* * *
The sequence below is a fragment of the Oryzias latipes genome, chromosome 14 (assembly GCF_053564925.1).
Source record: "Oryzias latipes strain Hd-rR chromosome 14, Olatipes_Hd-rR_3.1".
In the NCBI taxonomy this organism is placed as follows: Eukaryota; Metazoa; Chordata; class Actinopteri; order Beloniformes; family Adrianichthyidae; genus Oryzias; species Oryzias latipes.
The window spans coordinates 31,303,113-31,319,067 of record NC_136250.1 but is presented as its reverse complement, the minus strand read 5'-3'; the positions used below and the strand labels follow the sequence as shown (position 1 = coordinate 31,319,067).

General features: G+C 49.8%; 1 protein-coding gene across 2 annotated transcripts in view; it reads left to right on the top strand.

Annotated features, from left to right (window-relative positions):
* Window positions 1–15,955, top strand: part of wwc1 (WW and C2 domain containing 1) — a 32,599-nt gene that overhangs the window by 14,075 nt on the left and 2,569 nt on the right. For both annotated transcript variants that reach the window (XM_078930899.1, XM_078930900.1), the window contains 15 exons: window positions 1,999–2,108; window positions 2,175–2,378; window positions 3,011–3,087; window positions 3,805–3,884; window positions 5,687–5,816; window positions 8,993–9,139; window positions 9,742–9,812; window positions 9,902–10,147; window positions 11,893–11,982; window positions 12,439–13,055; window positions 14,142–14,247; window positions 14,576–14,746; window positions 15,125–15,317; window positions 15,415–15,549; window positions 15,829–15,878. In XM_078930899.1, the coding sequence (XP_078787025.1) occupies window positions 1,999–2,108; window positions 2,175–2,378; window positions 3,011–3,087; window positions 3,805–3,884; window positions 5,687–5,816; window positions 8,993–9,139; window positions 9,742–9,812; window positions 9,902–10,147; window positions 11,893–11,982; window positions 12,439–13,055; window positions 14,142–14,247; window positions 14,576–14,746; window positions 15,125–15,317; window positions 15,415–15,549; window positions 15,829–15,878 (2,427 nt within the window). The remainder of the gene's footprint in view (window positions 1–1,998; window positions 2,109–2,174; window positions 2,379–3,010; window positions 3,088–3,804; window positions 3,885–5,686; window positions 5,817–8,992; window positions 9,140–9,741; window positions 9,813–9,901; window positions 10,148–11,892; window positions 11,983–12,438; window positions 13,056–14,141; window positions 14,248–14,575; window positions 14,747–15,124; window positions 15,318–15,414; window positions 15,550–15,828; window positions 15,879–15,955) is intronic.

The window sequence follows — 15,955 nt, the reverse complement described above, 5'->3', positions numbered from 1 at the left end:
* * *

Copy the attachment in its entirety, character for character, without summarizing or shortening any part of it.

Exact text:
The sequence below is a fragment of the Oryzias latipes genome, chromosome 14 (assembly GCF_053564925.1).
Source record: "Oryzias latipes strain Hd-rR chromosome 14, Olatipes_Hd-rR_3.1".
In the NCBI taxonomy this organism is placed as follows: Eukaryota; Metazoa; Chordata; class Actinopteri; order Beloniformes; family Adrianichthyidae; genus Oryzias; species Oryzias latipes.
The window spans coordinates 31,303,113-31,319,067 of record NC_136250.1 but is presented as its reverse complement, the minus strand read 5'-3'; the positions used below and the strand labels follow the sequence as shown (position 1 = coordinate 31,319,067).

General features: G+C 49.8%; 1 protein-coding gene across 2 annotated transcripts in view; it reads left to right on the top strand.

Annotated features, from left to right (window-relative positions):
* Window positions 1–15,955, top strand: part of wwc1 (WW and C2 domain containing 1) — a 32,599-nt gene that overhangs the window by 14,075 nt on the left and 2,569 nt on the right. For both annotated transcript variants that reach the window (XM_078930899.1, XM_078930900.1), the window contains 15 exons: window positions 1,999–2,108; window positions 2,175–2,378; window positions 3,011–3,087; window positions 3,805–3,884; window positions 5,687–5,816; window positions 8,993–9,139; window positions 9,742–9,812; window positions 9,902–10,147; window positions 11,893–11,982; window positions 12,439–13,055; window positions 14,142–14,247; window positions 14,576–14,746; window positions 15,125–15,317; window positions 15,415–15,549; window positions 15,829–15,878. In XM_078930899.1, the coding sequence (XP_078787025.1) occupies window positions 1,999–2,108; window positions 2,175–2,378; window positions 3,011–3,087; window positions 3,805–3,884; window positions 5,687–5,816; window positions 8,993–9,139; window positions 9,742–9,812; window positions 9,902–10,147; window positions 11,893–11,982; window positions 12,439–13,055; window positions 14,142–14,247; window positions 14,576–14,746; window positions 15,125–15,317; window positions 15,415–15,549; window positions 15,829–15,878 (2,427 nt within the window). The remainder of the gene's footprint in view (window positions 1–1,998; window positions 2,109–2,174; window positions 2,379–3,010; window positions 3,088–3,804; window positions 3,885–5,686; window positions 5,817–8,992; window positions 9,140–9,741; window positions 9,813–9,901; window positions 10,148–11,892; window positions 11,983–12,438; window positions 13,056–14,141; window positions 14,248–14,575; window positions 14,747–15,124; window positions 15,318–15,414; window positions 15,550–15,828; window positions 15,879–15,955) is intronic.

The window sequence follows — 15,955 nt, the reverse complement described above, 5'->3', positions numbered from 1 at the left end: